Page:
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Thread: bohn cond. unit

  1. #1
    Join Date
    Jul 2001
    Posts
    159
    we are currenty replacing an old larken condensing unit with a blv2000... dont quote me on that model number i dont have the exact number at home. for superheat bohn/heatcraft recommend 30-40 degrees at the compressor while copeland wants nothing lower than 20 degrees according to bohn/heatcraft.
    what is coplands recomended superheat at the compressor for a discis compressor running r-22 +25 degree evap temp. they also dont mention what subcooling is spec. this unit has the dual low ambient valves and a subcooler coil next the condenser coil. the manual says 90% of reciever capacity should be proper charge but i cant find the reciever capacity written on the unit anywhere and the the reciever is heated and insulated so i cant see any tags

  2. #2
    ....and the question is?
    BTW what is a "dual low ambient valves"?
    Don't interrupt me while i'm talking to myself

  3. #3
    Join Date
    Jan 2004
    Location
    Earth
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    4,879
    Does it have a sight glass?
    A Diamond is just a piece of coal, that made good under pressure!

  4. #4
    Join Date
    Jul 2000
    Location
    Guayaquil EC
    Posts
    10,081
    Refer to your Heatcraft I&O manual pages 30-32.

    The 90% receiver figure is the maximum receiver capacity, not the required charge. The charging procedure is detailed quite well. If you have low ambient controls go to the section headed "Low Head Pressure Systems". It basically says to block the condenser airflow to bring the discharge pressure up to the equivalent of 105 Deg F and then clear the sightglass.

    The superheat is covered well also. Heatcraft recommends 30-45 Deg F compressor SH. If you have to compromise the evap SH to get there, do it.

    There is no mention of liquid subcooling in the book because this is commercial refrigeration and we don't care what the SC is.

  5. #5
    Originally posted by icemeister
    Refer to your Heatcraft I&O manual pages 30-32.


    There is no mention of liquid subcooling in the book because this is commercial refrigeration and we don't care what the SC is.
    sURE WE DO. nO SUBCOOLING EQUALS FLASH GAS IN THE LIQUID LINE ON LONG RUNS IN THE HOT OVERHEAD SPACE BETWEEN THE CEILING AND THE ROOF. WE JUST DON'T GET SUBCOOLING THE SAME WAY THAT PACKAGE UNIT DO. USUALLY HAVE TO DO IT WITH A HEAT EXCHANGER. EXCEPT THAT THIS PARTIICULAR CONDENSING UNIT DOES HAVE A SUBCOOLING PASS AFTER THE RECEIVER.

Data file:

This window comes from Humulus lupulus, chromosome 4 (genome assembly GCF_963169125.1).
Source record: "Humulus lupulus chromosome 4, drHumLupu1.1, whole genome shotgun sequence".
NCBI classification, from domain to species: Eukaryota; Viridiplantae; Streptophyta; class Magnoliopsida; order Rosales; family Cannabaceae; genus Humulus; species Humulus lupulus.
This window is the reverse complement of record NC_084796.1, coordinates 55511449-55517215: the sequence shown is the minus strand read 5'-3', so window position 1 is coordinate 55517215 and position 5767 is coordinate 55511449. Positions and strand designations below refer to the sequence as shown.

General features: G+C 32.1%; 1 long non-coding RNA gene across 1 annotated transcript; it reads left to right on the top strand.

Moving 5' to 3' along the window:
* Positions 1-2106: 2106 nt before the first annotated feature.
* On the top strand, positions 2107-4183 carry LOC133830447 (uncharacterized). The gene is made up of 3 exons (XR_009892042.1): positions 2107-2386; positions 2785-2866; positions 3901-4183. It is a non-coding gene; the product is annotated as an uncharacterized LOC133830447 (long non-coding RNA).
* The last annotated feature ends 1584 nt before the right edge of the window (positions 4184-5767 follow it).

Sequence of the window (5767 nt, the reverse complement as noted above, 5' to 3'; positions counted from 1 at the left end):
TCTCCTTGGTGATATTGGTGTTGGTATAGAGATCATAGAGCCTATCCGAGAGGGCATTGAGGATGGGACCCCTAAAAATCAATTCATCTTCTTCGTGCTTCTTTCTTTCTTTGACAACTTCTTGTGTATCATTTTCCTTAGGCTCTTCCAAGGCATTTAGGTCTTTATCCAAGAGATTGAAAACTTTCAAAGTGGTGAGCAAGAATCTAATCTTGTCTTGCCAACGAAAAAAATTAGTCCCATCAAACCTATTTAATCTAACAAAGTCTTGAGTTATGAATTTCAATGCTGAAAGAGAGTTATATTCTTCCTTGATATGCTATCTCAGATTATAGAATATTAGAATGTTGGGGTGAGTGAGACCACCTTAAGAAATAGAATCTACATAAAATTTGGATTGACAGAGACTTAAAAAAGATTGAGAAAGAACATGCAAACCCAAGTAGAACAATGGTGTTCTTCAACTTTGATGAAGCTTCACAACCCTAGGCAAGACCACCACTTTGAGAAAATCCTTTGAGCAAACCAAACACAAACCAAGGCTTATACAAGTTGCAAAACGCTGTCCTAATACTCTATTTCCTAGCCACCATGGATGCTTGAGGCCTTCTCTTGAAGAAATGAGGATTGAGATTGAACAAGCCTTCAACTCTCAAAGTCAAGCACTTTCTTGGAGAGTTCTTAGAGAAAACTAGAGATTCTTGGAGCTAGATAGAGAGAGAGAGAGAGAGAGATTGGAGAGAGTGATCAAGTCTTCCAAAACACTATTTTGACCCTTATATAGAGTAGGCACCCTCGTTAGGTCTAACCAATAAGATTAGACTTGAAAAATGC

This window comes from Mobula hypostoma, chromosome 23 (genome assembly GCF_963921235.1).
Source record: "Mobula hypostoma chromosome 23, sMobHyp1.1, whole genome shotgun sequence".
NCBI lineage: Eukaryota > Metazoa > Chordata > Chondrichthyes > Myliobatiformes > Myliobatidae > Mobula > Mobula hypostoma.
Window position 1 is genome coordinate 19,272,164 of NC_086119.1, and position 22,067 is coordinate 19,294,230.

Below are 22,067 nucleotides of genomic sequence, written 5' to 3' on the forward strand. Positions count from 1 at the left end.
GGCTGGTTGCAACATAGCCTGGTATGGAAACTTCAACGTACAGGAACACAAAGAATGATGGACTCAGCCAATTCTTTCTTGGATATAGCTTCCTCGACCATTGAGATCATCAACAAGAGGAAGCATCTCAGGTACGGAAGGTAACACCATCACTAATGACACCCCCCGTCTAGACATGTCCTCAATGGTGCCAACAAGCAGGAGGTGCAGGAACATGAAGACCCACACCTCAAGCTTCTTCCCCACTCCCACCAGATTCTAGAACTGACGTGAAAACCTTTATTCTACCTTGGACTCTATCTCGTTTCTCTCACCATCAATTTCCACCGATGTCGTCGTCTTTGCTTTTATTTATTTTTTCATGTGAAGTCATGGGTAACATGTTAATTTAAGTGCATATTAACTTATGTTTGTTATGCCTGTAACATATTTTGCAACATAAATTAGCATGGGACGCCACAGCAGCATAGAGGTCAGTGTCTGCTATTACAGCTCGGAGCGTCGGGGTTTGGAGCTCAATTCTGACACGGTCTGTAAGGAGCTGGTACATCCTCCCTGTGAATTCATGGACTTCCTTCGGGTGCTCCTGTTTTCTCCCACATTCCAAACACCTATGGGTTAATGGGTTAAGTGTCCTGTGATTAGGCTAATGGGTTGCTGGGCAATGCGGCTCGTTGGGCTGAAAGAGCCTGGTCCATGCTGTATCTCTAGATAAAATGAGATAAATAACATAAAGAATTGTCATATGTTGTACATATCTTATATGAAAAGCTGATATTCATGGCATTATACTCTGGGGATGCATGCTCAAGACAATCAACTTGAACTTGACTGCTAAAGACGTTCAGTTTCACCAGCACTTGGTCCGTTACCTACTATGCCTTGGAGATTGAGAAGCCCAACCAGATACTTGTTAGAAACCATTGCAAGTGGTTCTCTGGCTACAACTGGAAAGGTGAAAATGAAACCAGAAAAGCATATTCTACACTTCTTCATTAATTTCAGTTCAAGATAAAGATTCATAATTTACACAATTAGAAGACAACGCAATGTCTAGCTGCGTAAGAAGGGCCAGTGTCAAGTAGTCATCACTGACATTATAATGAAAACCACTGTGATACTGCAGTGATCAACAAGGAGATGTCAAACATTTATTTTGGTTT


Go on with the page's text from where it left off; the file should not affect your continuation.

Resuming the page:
6. #6
    Join Date
    Jul 2000
    Location
    Guayaquil EC
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    10,081

    refer dude..........

    I know where you're coming from with the flash gas in long runs , etc but this question referred to charging the system. With a typical commercial refrigeration condensing unit you're prime concern is to clear the sightglass, add enough additional to allow for cold weather operation and above all get your compressor suction superheat in line.

    With respect to liquid subcooling in a commercial refrig job, you get whatever the system is designed to give and that's it. There's no playing around with the charge to try to gain or lose subcooling as you would in a critically charged system.

    In commercial refrigeration we tend to deal with liquid subcooling only for unusual situations like long hot runs (as you mentioned), long vertical rise where you'd experience static pressure loss (and thus loss of subcooling), etc. Probably the most common cure to solving the flash gas at the TXV problem has always been the liquid/suction heat exchanger. This also increases your suction SH so be careful. Bigger systems like market racks often use mechanical subcooling with a plate heat exchanger primarily for efficiency boost. I used to use a 400 PSI rated D/B chiller barrel for mechanical subcooling back in the old days.

    The system in this thread has a subcooler loop after the receiver. This is a relatively new addition to the old standard unit designs that I'm used to. I think it's a big plus for promoting good stable system operation at a minimal initial cost. Good move for Mr Bohn.

    Anyway, my comment about us not caring about subcooling was intended as a jab to the A/C guys who always try to analyze refer systems' charge with the old SH/SC deal. It gets tiresome at times.

    ......and dude, turn off your caps lock. My ears hurt.

  7. #7
    Join Date
    Jul 2001
    Posts
    159
    i charged it up the way it says in the installation manual i was just curious as far as what normal subcooling would be on a say 80f day, and also what copelands recomended compressor superheat is, i know 20 is the minimum but it doesn't say what their range is. bohn has their own specs
    (30-45f)i just wanted to see if their specs were the same as copelands.


    thanks for the answers so far

  8. #8

    Re: refer dude..........

    Originally posted by icemeister

    Anyway, my comment about us not caring about subcooling was intended as a jab to the A/C guys who always try to analyze refer systems' charge with the old SH/SC deal. It gets tiresome at times.

    ......and dude, turn off your caps lock. My ears hurt.
    All of your points are well taken. I to have to bite my tongue every day with the HVAC guys. I worked 25 years in markets and industrial refrig. Now I am doing HVAC because it is easier on the old body, but I still prefer refrigeration. The A/C guys, with few exceptions, don't get too deep into the refrigeration side and as you note pay way too much attention to the number gathering with little or no real understanding of why they take these readings.

    Sorry about the cap locks. Was in quicken prior to loging in and I do that in cap locks.

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